In machine learning, we often introduce pr … In machine learning, we often introduce probabilistic models to handle uncertainty in the data, and most of the times due to the computational cost, we end up selecting (a priori, or even at run time) a subset of all possible statistical models for the variables that appear in the problem. From a geometrical point of view, we work with a subset (of points) of all possible statistical models, and the choice of the fittest model in out subset can be interpreted as a the point (distribution) minimizing some distance or divergence function w.r.t. the true distribution from which the observed data are sampled. From this perspective, for instance, estimation procedures can be considered as projections on the statistical model and other statistical properties of the model can be understood in geometrical terms. Information Geometry (1,2) can be described as the study of statistical properties of families of probability distributions, i.e., statistical models, by means of differential and Riemannian geometry.
Information Geometry has been recently applied in different fields, both to provide a geometrical interpretation of existing algorithms, and more recently, in some contexts, to propose new techniques to generalize or improve existing approaches. Once the student is familiar with the theory of Information Geometry, the aim of the project is to apply these notions to existing machine learning algorithms.
Possible ideas are the study of a particular model from the point of view of Information Geometry, for example as Hidden Markov Models, Dynamic Bayesian Networks, or Gaussian Processes, to understand if Information Geometry can give useful insights with such models. Other possible direction of research include the use of notions and ideas from Information Geometry, such as the mixed parametrization based on natural and expectation parameters (3) and/or families of divergence functions (2), in order to study model selection from a geometric perspective. For example by exploiting projections and other geometric quantities with "statistical meaning" in a statistical manifold in order to chose/build the model to use for inference purposes.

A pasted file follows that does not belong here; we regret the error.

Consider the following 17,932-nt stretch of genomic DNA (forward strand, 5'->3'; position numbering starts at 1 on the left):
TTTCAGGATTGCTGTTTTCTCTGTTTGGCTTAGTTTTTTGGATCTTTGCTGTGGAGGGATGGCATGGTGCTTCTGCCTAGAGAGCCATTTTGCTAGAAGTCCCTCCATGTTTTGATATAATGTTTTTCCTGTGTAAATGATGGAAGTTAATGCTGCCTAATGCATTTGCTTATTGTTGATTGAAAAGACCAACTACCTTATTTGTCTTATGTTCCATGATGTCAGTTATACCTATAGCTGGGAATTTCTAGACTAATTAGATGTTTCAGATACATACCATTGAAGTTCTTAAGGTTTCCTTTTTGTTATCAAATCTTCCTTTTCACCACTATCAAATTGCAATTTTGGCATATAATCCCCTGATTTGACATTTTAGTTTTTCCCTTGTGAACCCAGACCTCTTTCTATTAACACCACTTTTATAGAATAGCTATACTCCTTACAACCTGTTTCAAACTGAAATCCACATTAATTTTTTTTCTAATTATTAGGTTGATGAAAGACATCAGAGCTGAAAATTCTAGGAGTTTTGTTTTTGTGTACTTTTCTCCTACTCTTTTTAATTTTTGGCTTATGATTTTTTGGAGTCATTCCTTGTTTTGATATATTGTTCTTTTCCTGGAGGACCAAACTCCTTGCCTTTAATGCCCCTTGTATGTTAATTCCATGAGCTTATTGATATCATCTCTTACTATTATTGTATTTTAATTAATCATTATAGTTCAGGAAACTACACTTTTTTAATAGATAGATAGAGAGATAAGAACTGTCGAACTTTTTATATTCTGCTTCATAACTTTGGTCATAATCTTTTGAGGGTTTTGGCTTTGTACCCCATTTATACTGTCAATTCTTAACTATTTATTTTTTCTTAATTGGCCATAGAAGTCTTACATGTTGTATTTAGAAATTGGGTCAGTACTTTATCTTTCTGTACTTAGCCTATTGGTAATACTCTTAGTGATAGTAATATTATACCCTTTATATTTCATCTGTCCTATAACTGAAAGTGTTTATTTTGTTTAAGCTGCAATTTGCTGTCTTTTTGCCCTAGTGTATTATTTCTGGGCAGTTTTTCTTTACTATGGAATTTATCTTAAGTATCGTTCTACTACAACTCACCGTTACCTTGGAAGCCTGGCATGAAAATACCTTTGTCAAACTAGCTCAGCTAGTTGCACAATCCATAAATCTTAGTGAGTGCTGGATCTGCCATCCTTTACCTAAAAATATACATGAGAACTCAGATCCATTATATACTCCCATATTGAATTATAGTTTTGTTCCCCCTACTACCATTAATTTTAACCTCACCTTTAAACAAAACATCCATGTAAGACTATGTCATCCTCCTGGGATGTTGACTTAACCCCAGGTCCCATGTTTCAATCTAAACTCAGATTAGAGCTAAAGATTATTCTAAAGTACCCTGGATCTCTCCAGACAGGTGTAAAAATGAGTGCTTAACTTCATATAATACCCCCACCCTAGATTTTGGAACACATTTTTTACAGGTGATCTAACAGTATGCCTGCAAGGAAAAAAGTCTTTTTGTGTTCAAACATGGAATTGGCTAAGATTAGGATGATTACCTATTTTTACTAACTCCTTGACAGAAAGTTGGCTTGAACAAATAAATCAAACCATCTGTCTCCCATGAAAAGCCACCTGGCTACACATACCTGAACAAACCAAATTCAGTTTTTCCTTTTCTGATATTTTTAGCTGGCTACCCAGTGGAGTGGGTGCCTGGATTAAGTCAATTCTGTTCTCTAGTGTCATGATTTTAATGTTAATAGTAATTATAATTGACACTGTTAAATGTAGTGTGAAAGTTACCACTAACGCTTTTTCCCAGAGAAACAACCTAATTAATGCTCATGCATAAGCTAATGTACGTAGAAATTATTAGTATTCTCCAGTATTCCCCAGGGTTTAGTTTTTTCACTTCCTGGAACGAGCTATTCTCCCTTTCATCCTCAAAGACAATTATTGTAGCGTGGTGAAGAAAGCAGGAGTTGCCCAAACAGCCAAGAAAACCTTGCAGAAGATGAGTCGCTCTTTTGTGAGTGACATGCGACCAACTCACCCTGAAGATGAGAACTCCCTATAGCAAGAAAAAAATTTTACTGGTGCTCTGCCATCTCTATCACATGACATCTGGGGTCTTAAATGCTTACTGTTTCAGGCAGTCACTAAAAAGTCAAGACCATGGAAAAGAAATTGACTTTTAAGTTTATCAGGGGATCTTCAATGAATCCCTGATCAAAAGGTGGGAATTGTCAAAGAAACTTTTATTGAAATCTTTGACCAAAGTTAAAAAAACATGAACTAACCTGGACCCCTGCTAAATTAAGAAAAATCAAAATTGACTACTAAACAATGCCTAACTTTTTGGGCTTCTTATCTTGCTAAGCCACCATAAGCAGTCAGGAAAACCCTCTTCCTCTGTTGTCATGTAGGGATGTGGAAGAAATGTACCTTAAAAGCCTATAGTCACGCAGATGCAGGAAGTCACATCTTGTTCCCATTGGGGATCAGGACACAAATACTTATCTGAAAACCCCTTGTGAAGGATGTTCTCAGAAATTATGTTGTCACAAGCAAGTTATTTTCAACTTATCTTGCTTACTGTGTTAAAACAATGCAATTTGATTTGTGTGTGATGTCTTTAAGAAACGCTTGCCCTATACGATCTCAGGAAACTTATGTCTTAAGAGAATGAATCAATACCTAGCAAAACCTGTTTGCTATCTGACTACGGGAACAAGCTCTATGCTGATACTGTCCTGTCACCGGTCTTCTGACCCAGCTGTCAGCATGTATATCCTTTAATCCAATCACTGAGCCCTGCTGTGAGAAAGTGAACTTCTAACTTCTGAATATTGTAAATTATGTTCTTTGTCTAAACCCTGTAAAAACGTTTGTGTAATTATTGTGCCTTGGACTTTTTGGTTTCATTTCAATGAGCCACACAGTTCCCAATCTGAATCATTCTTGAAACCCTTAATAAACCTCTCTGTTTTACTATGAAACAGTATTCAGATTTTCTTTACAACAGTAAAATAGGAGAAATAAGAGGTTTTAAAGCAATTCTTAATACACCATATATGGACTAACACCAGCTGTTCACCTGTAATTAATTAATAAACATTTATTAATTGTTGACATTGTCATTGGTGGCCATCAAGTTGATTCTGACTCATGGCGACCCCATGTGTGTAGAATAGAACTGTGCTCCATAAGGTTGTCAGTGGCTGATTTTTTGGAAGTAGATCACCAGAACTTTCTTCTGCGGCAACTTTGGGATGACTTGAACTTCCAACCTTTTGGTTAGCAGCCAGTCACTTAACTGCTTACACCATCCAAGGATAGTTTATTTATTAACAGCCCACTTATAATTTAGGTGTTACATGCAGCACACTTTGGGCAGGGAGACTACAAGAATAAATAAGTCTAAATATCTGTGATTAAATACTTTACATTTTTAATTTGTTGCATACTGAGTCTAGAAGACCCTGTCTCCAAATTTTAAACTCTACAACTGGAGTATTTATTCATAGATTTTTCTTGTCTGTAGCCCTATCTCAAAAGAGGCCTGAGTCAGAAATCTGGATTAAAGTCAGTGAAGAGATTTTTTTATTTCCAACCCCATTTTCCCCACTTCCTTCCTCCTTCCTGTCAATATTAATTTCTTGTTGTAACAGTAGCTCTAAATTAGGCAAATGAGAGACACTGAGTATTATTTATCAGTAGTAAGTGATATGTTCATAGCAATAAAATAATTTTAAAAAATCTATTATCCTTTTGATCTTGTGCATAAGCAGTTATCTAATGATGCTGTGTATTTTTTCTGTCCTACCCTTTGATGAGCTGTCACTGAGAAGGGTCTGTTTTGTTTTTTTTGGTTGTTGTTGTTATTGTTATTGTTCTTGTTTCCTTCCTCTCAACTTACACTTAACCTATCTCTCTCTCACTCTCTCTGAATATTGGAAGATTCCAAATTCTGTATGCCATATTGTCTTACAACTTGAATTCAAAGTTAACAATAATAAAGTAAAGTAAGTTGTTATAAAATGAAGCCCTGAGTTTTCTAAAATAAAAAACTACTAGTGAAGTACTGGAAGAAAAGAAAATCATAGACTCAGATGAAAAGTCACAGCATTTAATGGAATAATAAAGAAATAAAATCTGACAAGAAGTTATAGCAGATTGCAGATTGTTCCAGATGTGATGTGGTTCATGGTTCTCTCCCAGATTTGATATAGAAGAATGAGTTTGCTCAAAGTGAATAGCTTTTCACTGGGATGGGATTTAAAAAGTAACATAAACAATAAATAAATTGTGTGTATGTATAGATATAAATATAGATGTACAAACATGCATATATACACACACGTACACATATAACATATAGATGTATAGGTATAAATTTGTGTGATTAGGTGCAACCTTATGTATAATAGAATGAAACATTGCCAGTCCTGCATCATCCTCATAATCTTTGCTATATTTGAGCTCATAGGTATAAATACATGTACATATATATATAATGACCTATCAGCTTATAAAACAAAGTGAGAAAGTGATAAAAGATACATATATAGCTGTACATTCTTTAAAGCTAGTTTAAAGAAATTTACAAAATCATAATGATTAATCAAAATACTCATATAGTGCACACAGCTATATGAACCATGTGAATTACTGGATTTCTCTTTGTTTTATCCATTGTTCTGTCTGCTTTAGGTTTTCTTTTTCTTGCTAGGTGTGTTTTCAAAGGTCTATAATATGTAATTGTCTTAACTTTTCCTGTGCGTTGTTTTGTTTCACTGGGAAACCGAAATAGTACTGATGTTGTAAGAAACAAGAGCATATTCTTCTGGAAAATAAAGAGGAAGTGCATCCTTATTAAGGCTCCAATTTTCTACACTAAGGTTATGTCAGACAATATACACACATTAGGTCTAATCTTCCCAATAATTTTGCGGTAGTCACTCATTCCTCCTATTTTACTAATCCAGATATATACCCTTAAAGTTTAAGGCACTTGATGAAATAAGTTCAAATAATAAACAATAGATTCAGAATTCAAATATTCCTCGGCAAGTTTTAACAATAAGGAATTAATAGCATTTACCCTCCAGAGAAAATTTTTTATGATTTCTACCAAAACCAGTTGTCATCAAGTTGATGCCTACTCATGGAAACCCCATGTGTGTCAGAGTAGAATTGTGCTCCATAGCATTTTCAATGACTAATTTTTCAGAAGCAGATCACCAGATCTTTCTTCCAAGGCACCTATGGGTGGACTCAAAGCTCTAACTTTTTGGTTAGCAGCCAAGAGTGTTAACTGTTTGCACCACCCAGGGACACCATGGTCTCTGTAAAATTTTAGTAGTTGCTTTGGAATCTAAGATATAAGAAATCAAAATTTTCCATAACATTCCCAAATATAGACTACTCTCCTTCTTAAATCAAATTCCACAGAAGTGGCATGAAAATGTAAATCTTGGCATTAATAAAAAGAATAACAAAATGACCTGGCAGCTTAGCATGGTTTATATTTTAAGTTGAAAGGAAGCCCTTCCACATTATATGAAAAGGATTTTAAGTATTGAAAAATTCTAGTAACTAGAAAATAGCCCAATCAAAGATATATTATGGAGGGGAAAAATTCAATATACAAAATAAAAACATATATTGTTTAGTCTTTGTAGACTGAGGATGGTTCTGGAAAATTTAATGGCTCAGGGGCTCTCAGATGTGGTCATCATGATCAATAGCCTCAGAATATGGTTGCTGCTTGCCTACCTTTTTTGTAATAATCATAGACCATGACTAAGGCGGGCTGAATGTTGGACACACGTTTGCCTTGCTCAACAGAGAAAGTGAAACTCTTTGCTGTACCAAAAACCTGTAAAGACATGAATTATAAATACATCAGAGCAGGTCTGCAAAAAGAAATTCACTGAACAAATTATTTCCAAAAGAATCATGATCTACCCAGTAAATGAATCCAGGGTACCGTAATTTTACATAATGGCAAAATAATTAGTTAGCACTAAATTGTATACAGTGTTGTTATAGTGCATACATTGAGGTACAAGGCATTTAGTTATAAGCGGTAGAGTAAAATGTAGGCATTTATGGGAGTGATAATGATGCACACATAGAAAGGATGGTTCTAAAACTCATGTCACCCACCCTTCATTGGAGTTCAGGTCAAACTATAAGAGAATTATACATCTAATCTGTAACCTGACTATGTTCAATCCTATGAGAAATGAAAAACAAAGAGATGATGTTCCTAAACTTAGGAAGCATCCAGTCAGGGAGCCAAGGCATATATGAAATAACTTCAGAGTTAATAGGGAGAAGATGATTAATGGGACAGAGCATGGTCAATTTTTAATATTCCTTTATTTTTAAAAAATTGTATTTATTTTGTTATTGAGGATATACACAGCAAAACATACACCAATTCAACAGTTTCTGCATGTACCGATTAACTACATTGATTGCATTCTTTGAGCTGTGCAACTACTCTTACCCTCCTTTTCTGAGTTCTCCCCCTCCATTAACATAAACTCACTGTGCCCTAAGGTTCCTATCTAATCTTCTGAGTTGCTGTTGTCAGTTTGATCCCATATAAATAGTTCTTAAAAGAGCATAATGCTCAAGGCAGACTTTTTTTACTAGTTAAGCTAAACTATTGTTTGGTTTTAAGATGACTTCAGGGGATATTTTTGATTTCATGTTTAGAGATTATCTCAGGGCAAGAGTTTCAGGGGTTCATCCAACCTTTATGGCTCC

Since the project has a theoretical flavor, mathematical inclined students are encouraged to apply. The project requires some extra effort in order to build and consolidate some background in math, partially in differential geometry, and especially in probability and statistics.
# Shun-ichi Amari, Hiroshi Nagaoka, Methods of Information Geometry, 2000
# Shun-ichi Amari, Information geometry of its applications: Convex function and dually flat manifold, Emerging Trends in Visual Computing (Frank Nielsen, ed.), Lecture Notes in Computer Science, vol. 5416, Springer, 2009, pp. 75–102
# Shun-ichi Amari, Information geometry on hierarchy of probability distributions, IEEE Transactions on Information Theory 47 (2001), no. 5, 1701–1711. mation Theory 47 (2001), no. 5, 1701–1711.